Mary And Max Movie Review

Mary and Max
Image Source: IMDB

So, Mary And Max is an Australian stop-motion movie that was released in 2009. It tells the story of Mary Daisy Dinkle, a young Australian girl without many friends. One day she decides to write to a random pen pal. And the pen pal she finds is a 40-year-old man New Yorker called Max Horowitz. The movie then follows their journey through two decades as it shows the highs and lows of their friendship as well as learning how to accept themselves. How does this film hold up 13 years later? Read on and find out.

Mary And Max

Description Of Mary And Max

I saw this movie when I was younger and I didn’t fully appreciate all themes and ideas that this film was trying to get across but I still enjoyed the characters’ friendship. Now watching it as an older person, I love it even more and appreciate everything that they were going for here.

I believe this is a truly underrated stop motion movie that deserves far more recognition than it’s gotten. The story manages to hit all the good story moments and the emotional beats.  From start to finish this film will make you feel every emotion. Sadness, Anger, Joy. All of it. eventually leading up to a very bitter ending that stays with you long after it’s finished.


Another way in which it deserves more recognition is the representation of Autism. Max has Asperger’s and it’s very important to his character yet the film doesn’t reduce his character to his disability. Max is always shown as being comfortable with himself but he also recognises how it also causes him problems.

For autistic representation in 2009, that is a great achievement. And it even surpasses some modern autistic representations like Sia’s film ‘Music’. My girlfriend who has autism stated that she “felt her soul resonating with it” when she watched it.

Analysis Of Mary & Max

Let’s talk about the elephant in the room. These character designs aren’t the most attractive. They’re lumpy and oddly angled and generally off-putting. They were made to look that way on purpose. It’s not like other stop motions films like Coraline or Isle of Dogs where the characters were made to look good. This film’s story is about loving yourself, warts and all, and the character designs reflect that. They knew they’d be sacrificing a wider audience by making this choice but it makes the film very distinct and unique.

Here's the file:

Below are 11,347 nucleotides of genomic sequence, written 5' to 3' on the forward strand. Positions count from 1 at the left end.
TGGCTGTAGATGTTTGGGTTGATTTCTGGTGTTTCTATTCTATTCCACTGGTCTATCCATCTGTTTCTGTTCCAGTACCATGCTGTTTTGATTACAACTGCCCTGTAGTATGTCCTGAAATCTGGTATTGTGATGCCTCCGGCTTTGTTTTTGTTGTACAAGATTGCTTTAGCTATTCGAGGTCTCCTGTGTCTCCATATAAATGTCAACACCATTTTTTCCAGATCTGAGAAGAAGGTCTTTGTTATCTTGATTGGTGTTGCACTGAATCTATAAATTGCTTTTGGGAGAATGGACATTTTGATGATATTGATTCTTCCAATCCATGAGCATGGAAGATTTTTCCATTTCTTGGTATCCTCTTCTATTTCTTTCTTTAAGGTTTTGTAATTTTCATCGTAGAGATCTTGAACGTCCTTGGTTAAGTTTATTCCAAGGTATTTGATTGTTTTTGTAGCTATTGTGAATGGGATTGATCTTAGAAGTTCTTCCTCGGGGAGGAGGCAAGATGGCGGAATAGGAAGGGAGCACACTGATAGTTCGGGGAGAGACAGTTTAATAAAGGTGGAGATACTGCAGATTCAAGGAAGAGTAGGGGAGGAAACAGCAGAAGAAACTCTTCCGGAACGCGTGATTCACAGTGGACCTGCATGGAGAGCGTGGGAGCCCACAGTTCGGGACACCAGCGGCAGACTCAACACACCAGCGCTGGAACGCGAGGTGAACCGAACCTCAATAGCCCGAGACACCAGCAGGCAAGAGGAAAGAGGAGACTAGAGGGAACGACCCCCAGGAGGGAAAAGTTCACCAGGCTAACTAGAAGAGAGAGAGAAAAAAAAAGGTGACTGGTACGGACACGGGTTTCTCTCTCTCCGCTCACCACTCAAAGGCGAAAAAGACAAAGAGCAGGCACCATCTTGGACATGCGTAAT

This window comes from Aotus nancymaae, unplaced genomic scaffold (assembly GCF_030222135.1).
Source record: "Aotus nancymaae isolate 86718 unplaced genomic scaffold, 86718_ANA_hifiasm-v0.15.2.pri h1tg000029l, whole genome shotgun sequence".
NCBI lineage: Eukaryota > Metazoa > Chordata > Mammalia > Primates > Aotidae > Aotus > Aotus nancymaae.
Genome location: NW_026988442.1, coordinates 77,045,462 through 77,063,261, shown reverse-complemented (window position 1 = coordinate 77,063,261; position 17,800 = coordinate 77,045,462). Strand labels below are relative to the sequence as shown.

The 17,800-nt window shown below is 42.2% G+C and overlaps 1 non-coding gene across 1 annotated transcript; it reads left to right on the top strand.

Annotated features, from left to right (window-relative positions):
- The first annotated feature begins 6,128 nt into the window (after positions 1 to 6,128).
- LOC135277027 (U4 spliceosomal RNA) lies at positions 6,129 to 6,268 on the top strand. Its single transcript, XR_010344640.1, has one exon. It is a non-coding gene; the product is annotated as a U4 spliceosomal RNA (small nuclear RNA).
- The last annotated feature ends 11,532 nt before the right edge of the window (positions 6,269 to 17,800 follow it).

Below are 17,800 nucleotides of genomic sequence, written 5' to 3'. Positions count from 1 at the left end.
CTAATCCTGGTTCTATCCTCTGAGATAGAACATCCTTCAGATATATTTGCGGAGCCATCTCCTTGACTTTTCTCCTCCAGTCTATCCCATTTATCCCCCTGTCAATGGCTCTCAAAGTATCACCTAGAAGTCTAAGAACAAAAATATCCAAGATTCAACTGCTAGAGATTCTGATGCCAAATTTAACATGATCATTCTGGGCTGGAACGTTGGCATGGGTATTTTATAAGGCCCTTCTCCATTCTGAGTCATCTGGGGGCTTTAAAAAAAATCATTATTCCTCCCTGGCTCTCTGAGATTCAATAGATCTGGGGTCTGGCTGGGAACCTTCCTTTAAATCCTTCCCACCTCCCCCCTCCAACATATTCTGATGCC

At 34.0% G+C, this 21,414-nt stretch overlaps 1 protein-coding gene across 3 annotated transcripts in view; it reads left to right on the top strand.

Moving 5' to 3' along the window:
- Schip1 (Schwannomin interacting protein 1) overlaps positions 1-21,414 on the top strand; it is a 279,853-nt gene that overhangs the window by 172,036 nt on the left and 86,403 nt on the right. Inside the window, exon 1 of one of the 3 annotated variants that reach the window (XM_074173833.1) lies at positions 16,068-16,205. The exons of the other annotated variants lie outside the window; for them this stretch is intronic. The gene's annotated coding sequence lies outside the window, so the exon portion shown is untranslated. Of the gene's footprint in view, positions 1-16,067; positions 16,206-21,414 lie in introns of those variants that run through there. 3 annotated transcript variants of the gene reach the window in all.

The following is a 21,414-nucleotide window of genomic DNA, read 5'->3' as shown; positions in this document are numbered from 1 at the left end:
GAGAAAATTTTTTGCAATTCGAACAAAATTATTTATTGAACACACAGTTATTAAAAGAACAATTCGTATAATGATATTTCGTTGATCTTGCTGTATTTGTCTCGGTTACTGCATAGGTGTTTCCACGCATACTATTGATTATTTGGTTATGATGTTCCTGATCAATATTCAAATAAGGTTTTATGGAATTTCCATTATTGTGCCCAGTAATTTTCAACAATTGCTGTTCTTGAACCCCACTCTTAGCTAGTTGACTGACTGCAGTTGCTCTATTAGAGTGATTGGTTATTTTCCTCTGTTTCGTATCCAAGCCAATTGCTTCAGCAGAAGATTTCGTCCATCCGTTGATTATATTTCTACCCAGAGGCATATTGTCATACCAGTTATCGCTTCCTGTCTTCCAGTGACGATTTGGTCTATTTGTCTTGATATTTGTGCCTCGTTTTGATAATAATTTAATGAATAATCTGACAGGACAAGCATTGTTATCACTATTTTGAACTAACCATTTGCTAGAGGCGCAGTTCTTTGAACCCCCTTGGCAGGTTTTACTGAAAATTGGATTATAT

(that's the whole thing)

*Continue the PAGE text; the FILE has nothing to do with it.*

Another choice they made that was also unappealing was the use of colour. This film is mainly in brown, black and white. The only splash of colour they have is red when highlighting something important like a pompom with emotional value. These splashes of red really pop out on the screen. They’re going for an artistic look to the film and while I may have my personal issues with it I know in the bigger picture it made sense for the film to choose it.


The movie has three main voice actors. Toni Colette as Mary and Phillip Seymore Hoffman as Max. Toni Colette is brilliant in this. Colette is an Australian herself so it shouldn’t be a surprise that she pulls the role off so well. She gets across the vulnerability that Mary has as an adult so even when Mary does something unlikable it’s hard to dislike her.

Phillip Seymore Hoffman plays Max and despite being able to tell it’s him he still delivers a knockout performance. The inflexions he adds to Max’s voice adds to the fact that he is a character who likes order in his life. He nails the New York accent and even in the emotional moments he still brings it all to the table. The monologue at the end of the movie is a highlight and Hoffman delivers it perfectly.

One last character I have to mention is the Narrator, voiced by Barry Humphries. Oddly enough he becomes a character of his own. The way he narrates the story reminds me of those old cartoon narrations. His performance is subtle but it enriches the story, like the way he narrates things depending on who the focus is on. If it’s focusing on Mary he’ll narrate in a more child-friendly way but with Max, he’s very direct in the way he speaks, much like Max himself.  


The story is a very simple one. It’s just about two people and how their pen pal relationship develops over the years. Despite its simplicity, they manage to get as much out of it with their characters. It’s natural and realistic that these two would get along. It’s their journey and we’re on the ride with them.

This film’s genre is comedy-drama, however, it leans on the drama more than anything else. Don’t get me wrong there are some good funny yet dark, moments however this film shines in being an emotional powerhouse. It mostly begins when Mary grows into a young woman and that’s when the problems begin. Mary’s journey shows her high moments and her rock bottom. It doesn’t shy away from going to some really dark places. Alcoholism, suicide and disability are all major components of this movie that use it to enhance the story and not for any shock value.

As much as this movie makes me cry from sadness, it also makes me cry from amazingly heart-warming moments. For example, Max has trouble showing his emotions, including crying. Mary sends him a bottle of her tears for him to use. Moments like this tell you that the film’s production has heart and passion.


While I struggle to find any major problems with it there are a couple of moments that seem to stall the movie. The parts about Max’s past drag a little bit and sometimes things seem a little coincidental, like Mary’s agoraphobic neighbour showing up in time to save the day. These moments break the immersion and slow the film down.

Summary Of Mary And Max

To conclude I believe Mary and Max is a powerful tale of friendship and learning to love yourself, warts and all. If you don’t watch it based on the design, I believe you’re missing out on a truly incredible film.

Overall Rating: 8/10 – Very Good

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